On analyzing ICU-free days through day 28 (when those who died were given a value of 0), lower ex vivo TNF-α production capacity was associated with fewer ICU-free days by univariate linear regression (p = 0.009). The clinical variable that was most strongly associated with length of ICU stay by linear regression was PRISM III score (p = 0.0005). When performing bivariate regression including PRISM III score, ex vivo TNF-α production capacity remains significantly associated with ICU-free days (p = 0.04). Similarly, by time-to-event analysis, with death as a competing factor, ex vivo TNF-α production is significantly associated with time to ICU discharge (p = 0.005). If ex vivo TNF-α production is dichotomized (<250 pg/mL vs. ≥250 pg/mL), this relationship becomes stronger (p = 0.0006) (Fig. 2B). This remains significant after adjusting for PRISM III score (p = 0.01).
Among all subjects with influenza, children with 2009 H1N1 had lower ex vivo TNF-α production capacity than children with other influenza strains (256 [167–1060] vs. 696 [398–906], p = 0.046). Similarly, children with S. aureus secondary infection had lower TNF-α responses than children with either no bacterial coinfection or coinfection with different bacteria (Fig. 1C). There was no difference in ex vivo TNF-α production capacity between children with and without underlying medical conditions (470 [176–1025] vs. 623 [300–906], p = 0.50).
There was an association between lower absolute monocyte counts (AMC) in children with lower ex vivo TNF-α production capacity (p = 0.002, R2 = 0.23) (Fig. 2C). The highest AMC among nonsurvivors was 282 cells/mm3. There were nine survivors with AMC at or below this level and eight of nine of those had an ex vivo TNF-α production capacity >250 pg/mL. Although both thresholds (AMC ≤288 cells/mm3 and ex vivo TNF-α production capacity <250 pg/mL) demonstrated 100% specificity and positive predictive value for mortality, ex vivo TNF-α production was more sensitive (67% vs. 47%) with better negative predictive value (91% vs. 73%).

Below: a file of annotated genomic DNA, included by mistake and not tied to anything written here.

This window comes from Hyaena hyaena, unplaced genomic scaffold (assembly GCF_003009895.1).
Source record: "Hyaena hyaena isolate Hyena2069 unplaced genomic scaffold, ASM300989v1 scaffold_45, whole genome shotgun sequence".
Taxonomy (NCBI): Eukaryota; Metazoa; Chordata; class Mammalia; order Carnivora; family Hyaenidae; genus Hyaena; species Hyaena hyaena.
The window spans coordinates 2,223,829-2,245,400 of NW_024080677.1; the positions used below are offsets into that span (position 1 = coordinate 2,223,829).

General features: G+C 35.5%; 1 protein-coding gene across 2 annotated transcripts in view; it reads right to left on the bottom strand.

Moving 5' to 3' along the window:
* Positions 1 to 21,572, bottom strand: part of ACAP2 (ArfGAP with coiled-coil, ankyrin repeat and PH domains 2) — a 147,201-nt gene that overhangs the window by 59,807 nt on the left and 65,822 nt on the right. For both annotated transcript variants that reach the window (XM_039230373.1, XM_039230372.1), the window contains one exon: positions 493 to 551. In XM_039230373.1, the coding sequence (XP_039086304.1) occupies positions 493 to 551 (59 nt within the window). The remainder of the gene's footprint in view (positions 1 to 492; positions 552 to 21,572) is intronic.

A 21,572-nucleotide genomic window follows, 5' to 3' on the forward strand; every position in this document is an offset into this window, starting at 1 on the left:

Our study represents the first multicenter evaluation of the relationships among circulating cytokines/chemokines, innate immune function, and outcomes in children with critical illness resulting from influenza. We were fortunate to have the infrastructure for this study in place at the time of the 2009 H1N1 pandemic, allowing us to enroll patients with seasonal and 2009 H1N1 influenza infections. The serum cytokine/chemokine profiles of nonsurvivors were characterized by high levels of proinflammatory mediators; however, nonsurvivors were also markedly immunosuppressed with leukopenia and severe impairment of ex vivo TNF-α production capacity. In addition, we report an association between S. aureus bacterial coinfection, often fatal, and a state of severe immune suppression, which was not seen in patients coinfected with other bacteria.
Data from the United States (24–28) and abroad (29–31) indicate that children undergoing ICU care in the 2008–2009 influenza season tended to be older than previous seasons, had high likelihoods of having an underlying medical condition, and were likely to be treated with invasive mechanical ventilation. Our cohort was similar in these regards although it was enriched, over time, with children with severe disease (mechanical ventilation, shock) and those without comorbidities. Accordingly, ARDS and shock were highly prevalent in our study. In fact, all of the subjects treated with ECMO had circulatory failure in addition to hypoxemic respiratory failure. This may explain why the ECMO survival rate in this study was lower than that reported in other case series of ECMO use for respiratory failure in patients with 2009 H1N1 (32–34).